The Voting Rights Act was enacted in 1965 marking the beginning of the end of voter suppression and disenfranchisement of blacks and people of color in the U.S. However, in 2013 a key provision of the Voting Rights Act was struck down.

55 years later, what’s changed?

THEN

OBSTACLES TO BLACK VOTING BEFORE THE 1965 VOTING RIGHTS ACT

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NOW

AFTER A KEY PROVISION OF THE VOTING RIGHTS ACT WAS STRUCK DOWN IN 2013

Section 4(b) of the Voting Rights Act contained the formula that determines which states and jurisdictions needed federal approval of changes based on their histories of voting discrimination. Just hours after 4(b) repeal, several states with long histories of voter suppression once covered under the Act passed laws that removed provisions such as online voting registration, early voting, “Souls to the Polls” Sunday voting, same day registration, and pre-registration for teens about to turn 18. The ruling has also resulted in some states implementing voter identification laws and becoming more aggressive in expunging allegedly ineligible voters from registration rolls. States that have changed their voting policies since repeal include those previously required to undergo federal pre-clearance, as well as some that were not covered, including Alabama, Arizona, Arkansas, North Carolina, Ohio, Wisconsin and Texas.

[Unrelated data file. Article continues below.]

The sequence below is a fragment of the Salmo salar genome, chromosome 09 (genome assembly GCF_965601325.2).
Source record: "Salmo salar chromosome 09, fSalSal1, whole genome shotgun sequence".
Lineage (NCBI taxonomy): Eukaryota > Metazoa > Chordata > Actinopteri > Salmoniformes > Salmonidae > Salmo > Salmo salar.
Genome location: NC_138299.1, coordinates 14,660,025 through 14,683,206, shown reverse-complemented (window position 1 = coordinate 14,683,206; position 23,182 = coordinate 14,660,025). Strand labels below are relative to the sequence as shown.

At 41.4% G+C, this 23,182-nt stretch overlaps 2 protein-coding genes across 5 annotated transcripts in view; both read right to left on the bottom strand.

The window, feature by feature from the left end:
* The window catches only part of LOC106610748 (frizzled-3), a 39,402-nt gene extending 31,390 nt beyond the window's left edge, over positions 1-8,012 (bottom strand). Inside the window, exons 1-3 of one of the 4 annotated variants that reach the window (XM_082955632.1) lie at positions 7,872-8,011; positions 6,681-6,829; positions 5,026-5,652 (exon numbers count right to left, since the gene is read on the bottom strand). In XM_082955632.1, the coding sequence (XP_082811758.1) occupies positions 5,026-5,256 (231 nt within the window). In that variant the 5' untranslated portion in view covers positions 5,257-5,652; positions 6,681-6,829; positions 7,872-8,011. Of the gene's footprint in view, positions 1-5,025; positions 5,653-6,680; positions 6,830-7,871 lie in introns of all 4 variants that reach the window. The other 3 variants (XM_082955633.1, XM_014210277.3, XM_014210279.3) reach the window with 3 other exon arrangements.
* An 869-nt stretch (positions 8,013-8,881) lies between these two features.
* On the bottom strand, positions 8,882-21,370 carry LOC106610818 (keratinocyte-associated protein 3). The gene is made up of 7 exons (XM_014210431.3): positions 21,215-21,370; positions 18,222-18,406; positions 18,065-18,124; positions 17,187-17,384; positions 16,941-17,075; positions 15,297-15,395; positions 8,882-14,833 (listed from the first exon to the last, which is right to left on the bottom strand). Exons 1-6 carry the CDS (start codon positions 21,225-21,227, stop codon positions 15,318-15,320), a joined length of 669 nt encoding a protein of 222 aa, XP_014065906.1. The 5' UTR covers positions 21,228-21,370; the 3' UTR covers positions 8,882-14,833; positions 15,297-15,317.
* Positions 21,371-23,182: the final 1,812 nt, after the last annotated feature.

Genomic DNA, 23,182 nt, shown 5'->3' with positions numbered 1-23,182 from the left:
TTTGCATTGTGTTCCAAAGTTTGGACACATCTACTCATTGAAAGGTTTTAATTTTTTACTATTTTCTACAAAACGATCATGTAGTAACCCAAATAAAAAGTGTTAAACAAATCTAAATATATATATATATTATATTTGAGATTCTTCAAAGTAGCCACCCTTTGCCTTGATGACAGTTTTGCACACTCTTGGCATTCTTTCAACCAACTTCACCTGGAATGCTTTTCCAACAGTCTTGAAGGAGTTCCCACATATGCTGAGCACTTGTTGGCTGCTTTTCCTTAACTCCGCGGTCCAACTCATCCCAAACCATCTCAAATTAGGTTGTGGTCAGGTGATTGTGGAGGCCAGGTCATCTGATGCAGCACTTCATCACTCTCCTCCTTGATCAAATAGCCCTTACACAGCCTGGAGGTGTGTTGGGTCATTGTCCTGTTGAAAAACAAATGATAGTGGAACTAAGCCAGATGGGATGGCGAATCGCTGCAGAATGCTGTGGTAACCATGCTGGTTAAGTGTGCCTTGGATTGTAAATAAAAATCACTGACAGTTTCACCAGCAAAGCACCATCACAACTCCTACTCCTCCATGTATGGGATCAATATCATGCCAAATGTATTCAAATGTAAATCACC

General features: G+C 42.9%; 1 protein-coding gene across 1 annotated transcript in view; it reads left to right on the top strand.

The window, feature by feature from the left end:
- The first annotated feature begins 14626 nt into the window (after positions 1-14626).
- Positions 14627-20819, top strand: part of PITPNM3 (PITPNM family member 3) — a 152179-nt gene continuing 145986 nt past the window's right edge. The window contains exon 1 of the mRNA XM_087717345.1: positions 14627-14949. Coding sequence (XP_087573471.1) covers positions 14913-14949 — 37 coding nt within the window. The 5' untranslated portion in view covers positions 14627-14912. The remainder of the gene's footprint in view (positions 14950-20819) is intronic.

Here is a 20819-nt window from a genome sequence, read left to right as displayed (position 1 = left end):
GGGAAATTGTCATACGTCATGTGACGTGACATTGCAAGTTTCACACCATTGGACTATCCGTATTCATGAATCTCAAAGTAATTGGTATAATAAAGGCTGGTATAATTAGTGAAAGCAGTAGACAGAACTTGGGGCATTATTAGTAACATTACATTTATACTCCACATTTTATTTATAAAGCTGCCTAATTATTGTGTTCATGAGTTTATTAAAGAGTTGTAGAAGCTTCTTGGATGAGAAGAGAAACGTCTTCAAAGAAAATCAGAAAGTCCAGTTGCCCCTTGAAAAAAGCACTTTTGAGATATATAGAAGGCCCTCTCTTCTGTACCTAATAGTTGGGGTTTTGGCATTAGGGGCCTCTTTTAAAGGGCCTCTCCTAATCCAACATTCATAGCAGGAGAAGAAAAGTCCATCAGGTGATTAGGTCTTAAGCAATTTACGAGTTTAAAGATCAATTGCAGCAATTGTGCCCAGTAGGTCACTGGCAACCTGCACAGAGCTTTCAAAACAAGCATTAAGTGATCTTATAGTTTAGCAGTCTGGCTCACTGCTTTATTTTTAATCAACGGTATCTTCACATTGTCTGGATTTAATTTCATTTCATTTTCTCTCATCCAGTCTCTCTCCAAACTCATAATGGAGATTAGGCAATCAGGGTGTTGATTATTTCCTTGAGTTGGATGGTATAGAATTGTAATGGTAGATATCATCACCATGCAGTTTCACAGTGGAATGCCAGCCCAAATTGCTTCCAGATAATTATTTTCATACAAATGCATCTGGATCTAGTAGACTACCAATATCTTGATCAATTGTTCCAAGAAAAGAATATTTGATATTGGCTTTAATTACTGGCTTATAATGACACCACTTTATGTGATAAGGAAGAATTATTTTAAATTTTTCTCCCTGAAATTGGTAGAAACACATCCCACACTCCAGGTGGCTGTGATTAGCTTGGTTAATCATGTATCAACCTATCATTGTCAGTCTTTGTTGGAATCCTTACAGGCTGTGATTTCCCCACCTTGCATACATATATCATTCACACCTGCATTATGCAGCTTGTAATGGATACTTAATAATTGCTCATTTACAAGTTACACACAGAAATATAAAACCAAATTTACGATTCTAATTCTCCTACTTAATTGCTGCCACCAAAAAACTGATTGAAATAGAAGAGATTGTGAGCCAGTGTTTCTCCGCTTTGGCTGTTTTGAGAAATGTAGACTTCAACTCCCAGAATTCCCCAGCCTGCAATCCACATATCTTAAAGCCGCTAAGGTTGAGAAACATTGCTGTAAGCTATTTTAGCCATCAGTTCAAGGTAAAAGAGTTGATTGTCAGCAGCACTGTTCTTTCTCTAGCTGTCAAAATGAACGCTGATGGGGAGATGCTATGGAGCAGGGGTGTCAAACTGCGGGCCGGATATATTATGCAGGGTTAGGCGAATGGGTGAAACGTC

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Deliberate, unfair and unjust state laws with evermore ingenious ways of disproportionally preventing people of color, the poor, the elderly, students and the disadvantaged from voting continue to proliferate in more than 30 states.